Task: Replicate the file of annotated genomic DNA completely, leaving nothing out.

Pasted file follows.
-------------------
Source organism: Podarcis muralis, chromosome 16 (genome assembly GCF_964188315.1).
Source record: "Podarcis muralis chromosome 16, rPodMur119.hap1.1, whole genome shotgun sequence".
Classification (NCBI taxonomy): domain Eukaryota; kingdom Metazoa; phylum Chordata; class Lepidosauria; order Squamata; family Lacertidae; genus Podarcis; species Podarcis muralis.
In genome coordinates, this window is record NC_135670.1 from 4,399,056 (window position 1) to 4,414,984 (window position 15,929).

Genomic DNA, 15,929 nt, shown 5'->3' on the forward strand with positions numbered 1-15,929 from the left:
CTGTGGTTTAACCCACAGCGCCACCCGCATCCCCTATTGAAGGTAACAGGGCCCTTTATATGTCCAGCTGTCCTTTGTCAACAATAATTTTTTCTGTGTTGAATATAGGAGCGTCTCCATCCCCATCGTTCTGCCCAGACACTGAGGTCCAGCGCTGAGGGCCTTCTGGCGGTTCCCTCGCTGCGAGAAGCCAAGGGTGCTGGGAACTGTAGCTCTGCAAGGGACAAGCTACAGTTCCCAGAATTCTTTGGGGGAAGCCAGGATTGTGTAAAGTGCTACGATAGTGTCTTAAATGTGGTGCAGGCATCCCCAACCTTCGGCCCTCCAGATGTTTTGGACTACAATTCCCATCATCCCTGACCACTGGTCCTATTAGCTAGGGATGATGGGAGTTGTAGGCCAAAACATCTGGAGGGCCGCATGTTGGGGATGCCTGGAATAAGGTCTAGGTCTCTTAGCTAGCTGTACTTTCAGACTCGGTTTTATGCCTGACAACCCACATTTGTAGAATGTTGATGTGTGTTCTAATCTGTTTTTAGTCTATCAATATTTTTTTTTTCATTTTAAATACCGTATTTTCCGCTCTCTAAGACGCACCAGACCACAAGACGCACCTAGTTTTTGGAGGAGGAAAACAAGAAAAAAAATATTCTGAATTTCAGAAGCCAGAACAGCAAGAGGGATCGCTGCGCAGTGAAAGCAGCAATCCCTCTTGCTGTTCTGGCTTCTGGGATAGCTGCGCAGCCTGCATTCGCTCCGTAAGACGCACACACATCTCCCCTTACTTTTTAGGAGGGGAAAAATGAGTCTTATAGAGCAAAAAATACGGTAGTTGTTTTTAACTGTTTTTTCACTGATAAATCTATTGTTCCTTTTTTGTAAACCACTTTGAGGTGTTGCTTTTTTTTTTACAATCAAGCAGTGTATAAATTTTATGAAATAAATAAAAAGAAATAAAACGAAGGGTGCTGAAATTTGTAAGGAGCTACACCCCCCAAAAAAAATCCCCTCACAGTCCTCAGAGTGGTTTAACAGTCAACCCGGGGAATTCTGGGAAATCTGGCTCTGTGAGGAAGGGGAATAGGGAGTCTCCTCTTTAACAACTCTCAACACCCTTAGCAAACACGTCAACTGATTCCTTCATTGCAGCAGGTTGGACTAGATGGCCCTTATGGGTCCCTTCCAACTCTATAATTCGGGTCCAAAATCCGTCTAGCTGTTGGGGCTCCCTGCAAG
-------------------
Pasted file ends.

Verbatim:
Source organism: Podarcis muralis, chromosome 16 (genome assembly GCF_964188315.1).
Source record: "Podarcis muralis chromosome 16, rPodMur119.hap1.1, whole genome shotgun sequence".
Classification (NCBI taxonomy): domain Eukaryota; kingdom Metazoa; phylum Chordata; class Lepidosauria; order Squamata; family Lacertidae; genus Podarcis; species Podarcis muralis.
In genome coordinates, this window is record NC_135670.1 from 4,399,056 (window position 1) to 4,414,984 (window position 15,929).

Genomic DNA, 15,929 nt, shown 5'->3' on the forward strand with positions numbered 1-15,929 from the left:
CTGTGGTTTAACCCACAGCGCCACCCGCATCCCCTATTGAAGGTAACAGGGCCCTTTATATGTCCAGCTGTCCTTTGTCAACAATAATTTTTTCTGTGTTGAATATAGGAGCGTCTCCATCCCCATCGTTCTGCCCAGACACTGAGGTCCAGCGCTGAGGGCCTTCTGGCGGTTCCCTCGCTGCGAGAAGCCAAGGGTGCTGGGAACTGTAGCTCTGCAAGGGACAAGCTACAGTTCCCAGAATTCTTTGGGGGAAGCCAGGATTGTGTAAAGTGCTACGATAGTGTCTTAAATGTGGTGCAGGCATCCCCAACCTTCGGCCCTCCAGATGTTTTGGACTACAATTCCCATCATCCCTGACCACTGGTCCTATTAGCTAGGGATGATGGGAGTTGTAGGCCAAAACATCTGGAGGGCCGCATGTTGGGGATGCCTGGAATAAGGTCTAGGTCTCTTAGCTAGCTGTACTTTCAGACTCGGTTTTATGCCTGACAACCCACATTTGTAGAATGTTGATGTGTGTTCTAATCTGTTTTTAGTCTATCAATATTTTTTTTTTCATTTTAAATACCGTATTTTCCGCTCTCTAAGACGCACCAGACCACAAGACGCACCTAGTTTTTGGAGGAGGAAAACAAGAAAAAAAATATTCTGAATTTCAGAAGCCAGAACAGCAAGAGGGATCGCTGCGCAGTGAAAGCAGCAATCCCTCTTGCTGTTCTGGCTTCTGGGATAGCTGCGCAGCCTGCATTCGCTCCGTAAGACGCACACACATCTCCCCTTACTTTTTAGGAGGGGAAAAATGAGTCTTATAGAGCAAAAAATACGGTAGTTGTTTTTAACTGTTTTTTCACTGATAAATCTATTGTTCCTTTTTTGTAAACCACTTTGAGGTGTTGCTTTTTTTTTTACAATCAAGCAGTGTATAAATTTTATGAAATAAATAAAAAGAAATAAAACGAAGGGTGCTGAAATTTGTAAGGAGCTACACCCCCCAAAAAAAATCCCCTCACAGTCCTCAGAGTGGTTTAACAGTCAACCCGGGGAATTCTGGGAAATCTGGCTCTGTGAGGAAGGGGAATAGGGAGTCTCCTCTTTAACAACTCTCAACACCCTTAGCAAACACGTCAACTGATTCCTTCATTGCAGCAGGTTGGACTAGATGGCCCTTATGGGTCCCTTCCAACTCTATAATTCGGGTCCAAAATCCGTCTAGCTGTTGGGGCTCCCTGCAAG